Learning to see in 3D with two eyes: the role of experience, plasticity and neurochemistry
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An article on learning and binocular vision for anyone interested in biology and the brain.
Royal Society Dorothy Hodgkin Research Fellow
The goal of my research is to understand how the brain transforms sensory information into something we can see and feel. The current focus of my research is how images from our two eyes are combined to create a 3-dimensional world. Our ability to see in depth arises in the cerebral cortex, where the similarity and differences in retinal images are compared and fused to create a single image. While early research suggested that stereopsis arises in the primary visual cortex, we now know that many regions in the visual hierarchy respond to binocular disparity. One critical objective is to understand to which extent different regions participate in stereopsis and binocular visuo-motor tasks.
My main methods are a combination of human brain imaging and precise measures of perception. Current neuro-imaging methods allow an insight into how neuronal populations respond to visual stimuli, and can also provide a profile of cortical neurochemicals. Recently, I've started working with volunteers with abnormal binocular vision to help us understand how changes in the balance between the two eyes can affect brain responses and brain chemistry.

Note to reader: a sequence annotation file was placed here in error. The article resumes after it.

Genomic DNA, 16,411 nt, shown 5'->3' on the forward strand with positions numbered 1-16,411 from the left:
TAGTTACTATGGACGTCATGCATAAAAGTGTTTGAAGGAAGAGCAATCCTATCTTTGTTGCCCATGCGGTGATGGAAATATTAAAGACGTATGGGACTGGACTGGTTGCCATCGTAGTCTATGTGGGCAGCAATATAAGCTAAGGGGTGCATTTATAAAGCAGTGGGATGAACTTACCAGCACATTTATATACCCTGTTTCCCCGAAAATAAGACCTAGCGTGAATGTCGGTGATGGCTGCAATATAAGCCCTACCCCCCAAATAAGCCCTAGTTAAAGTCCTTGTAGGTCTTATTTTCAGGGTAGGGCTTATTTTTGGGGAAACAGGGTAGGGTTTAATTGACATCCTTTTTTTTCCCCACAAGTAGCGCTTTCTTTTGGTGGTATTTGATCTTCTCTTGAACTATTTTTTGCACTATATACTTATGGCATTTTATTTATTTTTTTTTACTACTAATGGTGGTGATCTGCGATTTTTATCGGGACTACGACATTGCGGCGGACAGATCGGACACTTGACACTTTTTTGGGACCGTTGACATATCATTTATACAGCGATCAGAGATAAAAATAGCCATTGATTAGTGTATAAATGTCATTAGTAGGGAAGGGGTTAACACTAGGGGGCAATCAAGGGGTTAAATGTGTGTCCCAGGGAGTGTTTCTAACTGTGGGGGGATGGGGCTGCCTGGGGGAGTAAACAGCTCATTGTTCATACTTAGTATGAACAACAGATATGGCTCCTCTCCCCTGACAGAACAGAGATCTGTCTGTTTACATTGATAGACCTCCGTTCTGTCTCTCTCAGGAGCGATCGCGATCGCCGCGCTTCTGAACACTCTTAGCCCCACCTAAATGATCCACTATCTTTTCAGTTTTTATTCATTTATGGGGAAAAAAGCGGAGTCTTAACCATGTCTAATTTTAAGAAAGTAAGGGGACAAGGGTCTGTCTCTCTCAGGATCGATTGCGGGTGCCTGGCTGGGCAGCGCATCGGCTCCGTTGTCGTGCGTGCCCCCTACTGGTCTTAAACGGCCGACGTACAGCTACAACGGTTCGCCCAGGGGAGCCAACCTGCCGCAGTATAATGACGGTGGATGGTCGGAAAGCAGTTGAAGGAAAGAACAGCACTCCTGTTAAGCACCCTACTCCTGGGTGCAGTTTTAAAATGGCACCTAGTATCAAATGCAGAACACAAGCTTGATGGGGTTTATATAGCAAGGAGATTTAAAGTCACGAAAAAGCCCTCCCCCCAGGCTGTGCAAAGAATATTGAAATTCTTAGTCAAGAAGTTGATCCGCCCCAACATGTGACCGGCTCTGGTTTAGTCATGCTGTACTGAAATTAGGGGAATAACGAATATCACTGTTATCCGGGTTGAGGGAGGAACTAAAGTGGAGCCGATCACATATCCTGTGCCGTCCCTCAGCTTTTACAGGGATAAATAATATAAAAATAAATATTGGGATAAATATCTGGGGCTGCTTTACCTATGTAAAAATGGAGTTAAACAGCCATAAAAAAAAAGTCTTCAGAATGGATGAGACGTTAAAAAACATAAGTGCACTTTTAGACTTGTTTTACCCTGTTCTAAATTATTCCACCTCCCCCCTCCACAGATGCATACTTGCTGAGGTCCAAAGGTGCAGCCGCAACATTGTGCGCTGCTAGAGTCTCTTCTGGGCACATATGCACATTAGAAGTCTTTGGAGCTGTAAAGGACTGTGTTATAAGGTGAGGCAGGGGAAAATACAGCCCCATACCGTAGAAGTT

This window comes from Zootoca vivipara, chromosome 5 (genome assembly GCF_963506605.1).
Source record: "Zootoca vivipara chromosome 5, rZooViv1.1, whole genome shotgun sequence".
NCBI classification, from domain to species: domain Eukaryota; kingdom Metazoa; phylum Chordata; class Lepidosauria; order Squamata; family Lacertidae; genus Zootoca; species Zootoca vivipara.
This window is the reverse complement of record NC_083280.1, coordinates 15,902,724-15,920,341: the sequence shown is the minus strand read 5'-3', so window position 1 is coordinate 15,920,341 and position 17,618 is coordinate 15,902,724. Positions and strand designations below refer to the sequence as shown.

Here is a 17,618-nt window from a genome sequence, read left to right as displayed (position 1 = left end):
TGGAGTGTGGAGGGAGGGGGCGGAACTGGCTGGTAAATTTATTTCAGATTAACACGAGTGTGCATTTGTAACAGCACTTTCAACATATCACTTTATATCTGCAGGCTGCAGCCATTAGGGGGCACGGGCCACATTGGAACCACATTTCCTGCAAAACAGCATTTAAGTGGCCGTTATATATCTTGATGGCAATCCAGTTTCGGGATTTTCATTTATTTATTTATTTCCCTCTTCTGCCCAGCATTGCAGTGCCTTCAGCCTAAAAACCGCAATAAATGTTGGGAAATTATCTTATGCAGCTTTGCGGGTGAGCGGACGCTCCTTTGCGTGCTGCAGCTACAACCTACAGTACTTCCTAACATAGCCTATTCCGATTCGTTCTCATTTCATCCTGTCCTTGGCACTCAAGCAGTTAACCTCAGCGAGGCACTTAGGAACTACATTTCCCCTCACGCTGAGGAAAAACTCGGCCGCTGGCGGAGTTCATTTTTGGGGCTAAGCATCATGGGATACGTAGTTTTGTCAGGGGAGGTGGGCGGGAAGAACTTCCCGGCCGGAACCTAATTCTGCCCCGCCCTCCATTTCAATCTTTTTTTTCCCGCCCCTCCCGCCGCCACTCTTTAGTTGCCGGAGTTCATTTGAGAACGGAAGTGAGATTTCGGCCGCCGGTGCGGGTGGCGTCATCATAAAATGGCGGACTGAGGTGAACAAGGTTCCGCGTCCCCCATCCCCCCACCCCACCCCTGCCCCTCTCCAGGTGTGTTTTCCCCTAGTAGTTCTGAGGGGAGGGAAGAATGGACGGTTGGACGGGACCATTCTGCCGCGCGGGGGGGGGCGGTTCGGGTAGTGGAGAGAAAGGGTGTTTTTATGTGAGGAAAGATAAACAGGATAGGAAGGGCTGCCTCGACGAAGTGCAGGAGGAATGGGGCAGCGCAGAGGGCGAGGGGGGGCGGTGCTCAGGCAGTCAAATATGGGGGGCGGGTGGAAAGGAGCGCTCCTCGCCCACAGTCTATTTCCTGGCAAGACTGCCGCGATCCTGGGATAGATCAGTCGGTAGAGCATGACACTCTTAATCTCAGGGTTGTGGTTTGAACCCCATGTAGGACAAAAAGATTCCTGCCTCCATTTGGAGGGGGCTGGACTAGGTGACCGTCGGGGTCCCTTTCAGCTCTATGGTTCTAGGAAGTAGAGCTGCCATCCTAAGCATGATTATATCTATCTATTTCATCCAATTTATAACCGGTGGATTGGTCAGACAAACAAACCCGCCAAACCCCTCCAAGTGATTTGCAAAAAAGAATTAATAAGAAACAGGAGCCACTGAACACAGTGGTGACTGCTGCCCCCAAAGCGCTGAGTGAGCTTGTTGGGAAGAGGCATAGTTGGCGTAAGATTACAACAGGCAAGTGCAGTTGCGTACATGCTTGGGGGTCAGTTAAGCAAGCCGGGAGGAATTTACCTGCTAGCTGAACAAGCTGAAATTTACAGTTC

MRI stereoscope: a miniature stereoscope for human neuroimaging
Ip IB. et al, (2022), eneuro, ENEURO.0382 - 21.2021
Mapping the visual world to the human brain.
Ip B. and Bridge H., (2021), Elife, 10
Memory recall involves a transient break in excitatory-inhibitory balance
Koolschijn RS. et al, (2021), eLife, 10
GABAergic inhibition in the human visual cortex relates to eye dominance.
Ip IB. et al, (2021), Sci Rep, 11
Investigating the neurochemistry of the human visual system using magnetic resonance spectroscopy
IP IB. and BRIDGE H., (2021), Brain Structure and Function